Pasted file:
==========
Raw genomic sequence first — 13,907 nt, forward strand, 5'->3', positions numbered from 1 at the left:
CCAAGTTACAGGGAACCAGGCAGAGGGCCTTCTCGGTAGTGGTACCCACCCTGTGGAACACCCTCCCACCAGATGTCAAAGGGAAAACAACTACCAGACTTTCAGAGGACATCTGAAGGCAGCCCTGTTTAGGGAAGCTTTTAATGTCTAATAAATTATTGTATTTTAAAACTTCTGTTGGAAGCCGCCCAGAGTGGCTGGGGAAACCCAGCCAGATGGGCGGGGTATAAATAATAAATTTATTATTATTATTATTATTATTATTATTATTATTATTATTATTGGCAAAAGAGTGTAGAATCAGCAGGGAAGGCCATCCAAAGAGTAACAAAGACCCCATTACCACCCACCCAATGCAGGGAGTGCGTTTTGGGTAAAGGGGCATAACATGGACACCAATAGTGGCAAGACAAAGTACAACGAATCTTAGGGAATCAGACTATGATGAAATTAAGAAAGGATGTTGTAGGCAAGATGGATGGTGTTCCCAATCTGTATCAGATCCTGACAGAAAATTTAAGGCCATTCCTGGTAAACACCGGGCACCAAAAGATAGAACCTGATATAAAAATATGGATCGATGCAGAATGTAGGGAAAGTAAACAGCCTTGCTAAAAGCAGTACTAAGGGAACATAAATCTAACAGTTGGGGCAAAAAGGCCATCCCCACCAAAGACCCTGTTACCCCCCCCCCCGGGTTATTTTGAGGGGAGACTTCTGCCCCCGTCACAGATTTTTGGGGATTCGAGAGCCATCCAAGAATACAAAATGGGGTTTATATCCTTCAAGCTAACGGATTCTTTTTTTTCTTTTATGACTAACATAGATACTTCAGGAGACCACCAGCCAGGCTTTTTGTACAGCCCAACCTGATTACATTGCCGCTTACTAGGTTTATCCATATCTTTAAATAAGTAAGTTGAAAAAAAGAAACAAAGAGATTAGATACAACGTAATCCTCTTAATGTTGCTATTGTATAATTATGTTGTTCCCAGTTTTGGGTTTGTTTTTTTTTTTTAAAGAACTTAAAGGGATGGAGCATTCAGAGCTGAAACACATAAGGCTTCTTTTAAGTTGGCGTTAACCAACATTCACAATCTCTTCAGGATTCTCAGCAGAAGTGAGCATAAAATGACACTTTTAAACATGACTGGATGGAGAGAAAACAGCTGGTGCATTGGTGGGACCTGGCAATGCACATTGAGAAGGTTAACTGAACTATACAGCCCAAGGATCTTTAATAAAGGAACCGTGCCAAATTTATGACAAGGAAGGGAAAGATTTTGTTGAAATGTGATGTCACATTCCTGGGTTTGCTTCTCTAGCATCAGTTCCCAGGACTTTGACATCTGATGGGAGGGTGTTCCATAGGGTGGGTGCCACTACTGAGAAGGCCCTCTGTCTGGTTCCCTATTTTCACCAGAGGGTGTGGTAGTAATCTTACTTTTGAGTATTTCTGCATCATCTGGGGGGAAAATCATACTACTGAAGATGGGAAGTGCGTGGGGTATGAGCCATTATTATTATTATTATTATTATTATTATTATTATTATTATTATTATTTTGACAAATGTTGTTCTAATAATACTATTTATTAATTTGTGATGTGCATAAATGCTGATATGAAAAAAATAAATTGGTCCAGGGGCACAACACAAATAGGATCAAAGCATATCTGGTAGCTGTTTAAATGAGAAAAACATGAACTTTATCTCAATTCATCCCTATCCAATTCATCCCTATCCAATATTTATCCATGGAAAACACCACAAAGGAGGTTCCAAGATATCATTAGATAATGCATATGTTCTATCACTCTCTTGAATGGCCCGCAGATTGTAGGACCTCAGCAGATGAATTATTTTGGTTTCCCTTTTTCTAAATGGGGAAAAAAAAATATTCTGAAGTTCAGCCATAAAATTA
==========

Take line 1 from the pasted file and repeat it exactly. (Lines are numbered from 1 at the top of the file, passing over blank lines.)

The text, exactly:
Raw genomic sequence first — 13,907 nt, forward strand, 5'->3', positions numbered from 1 at the left: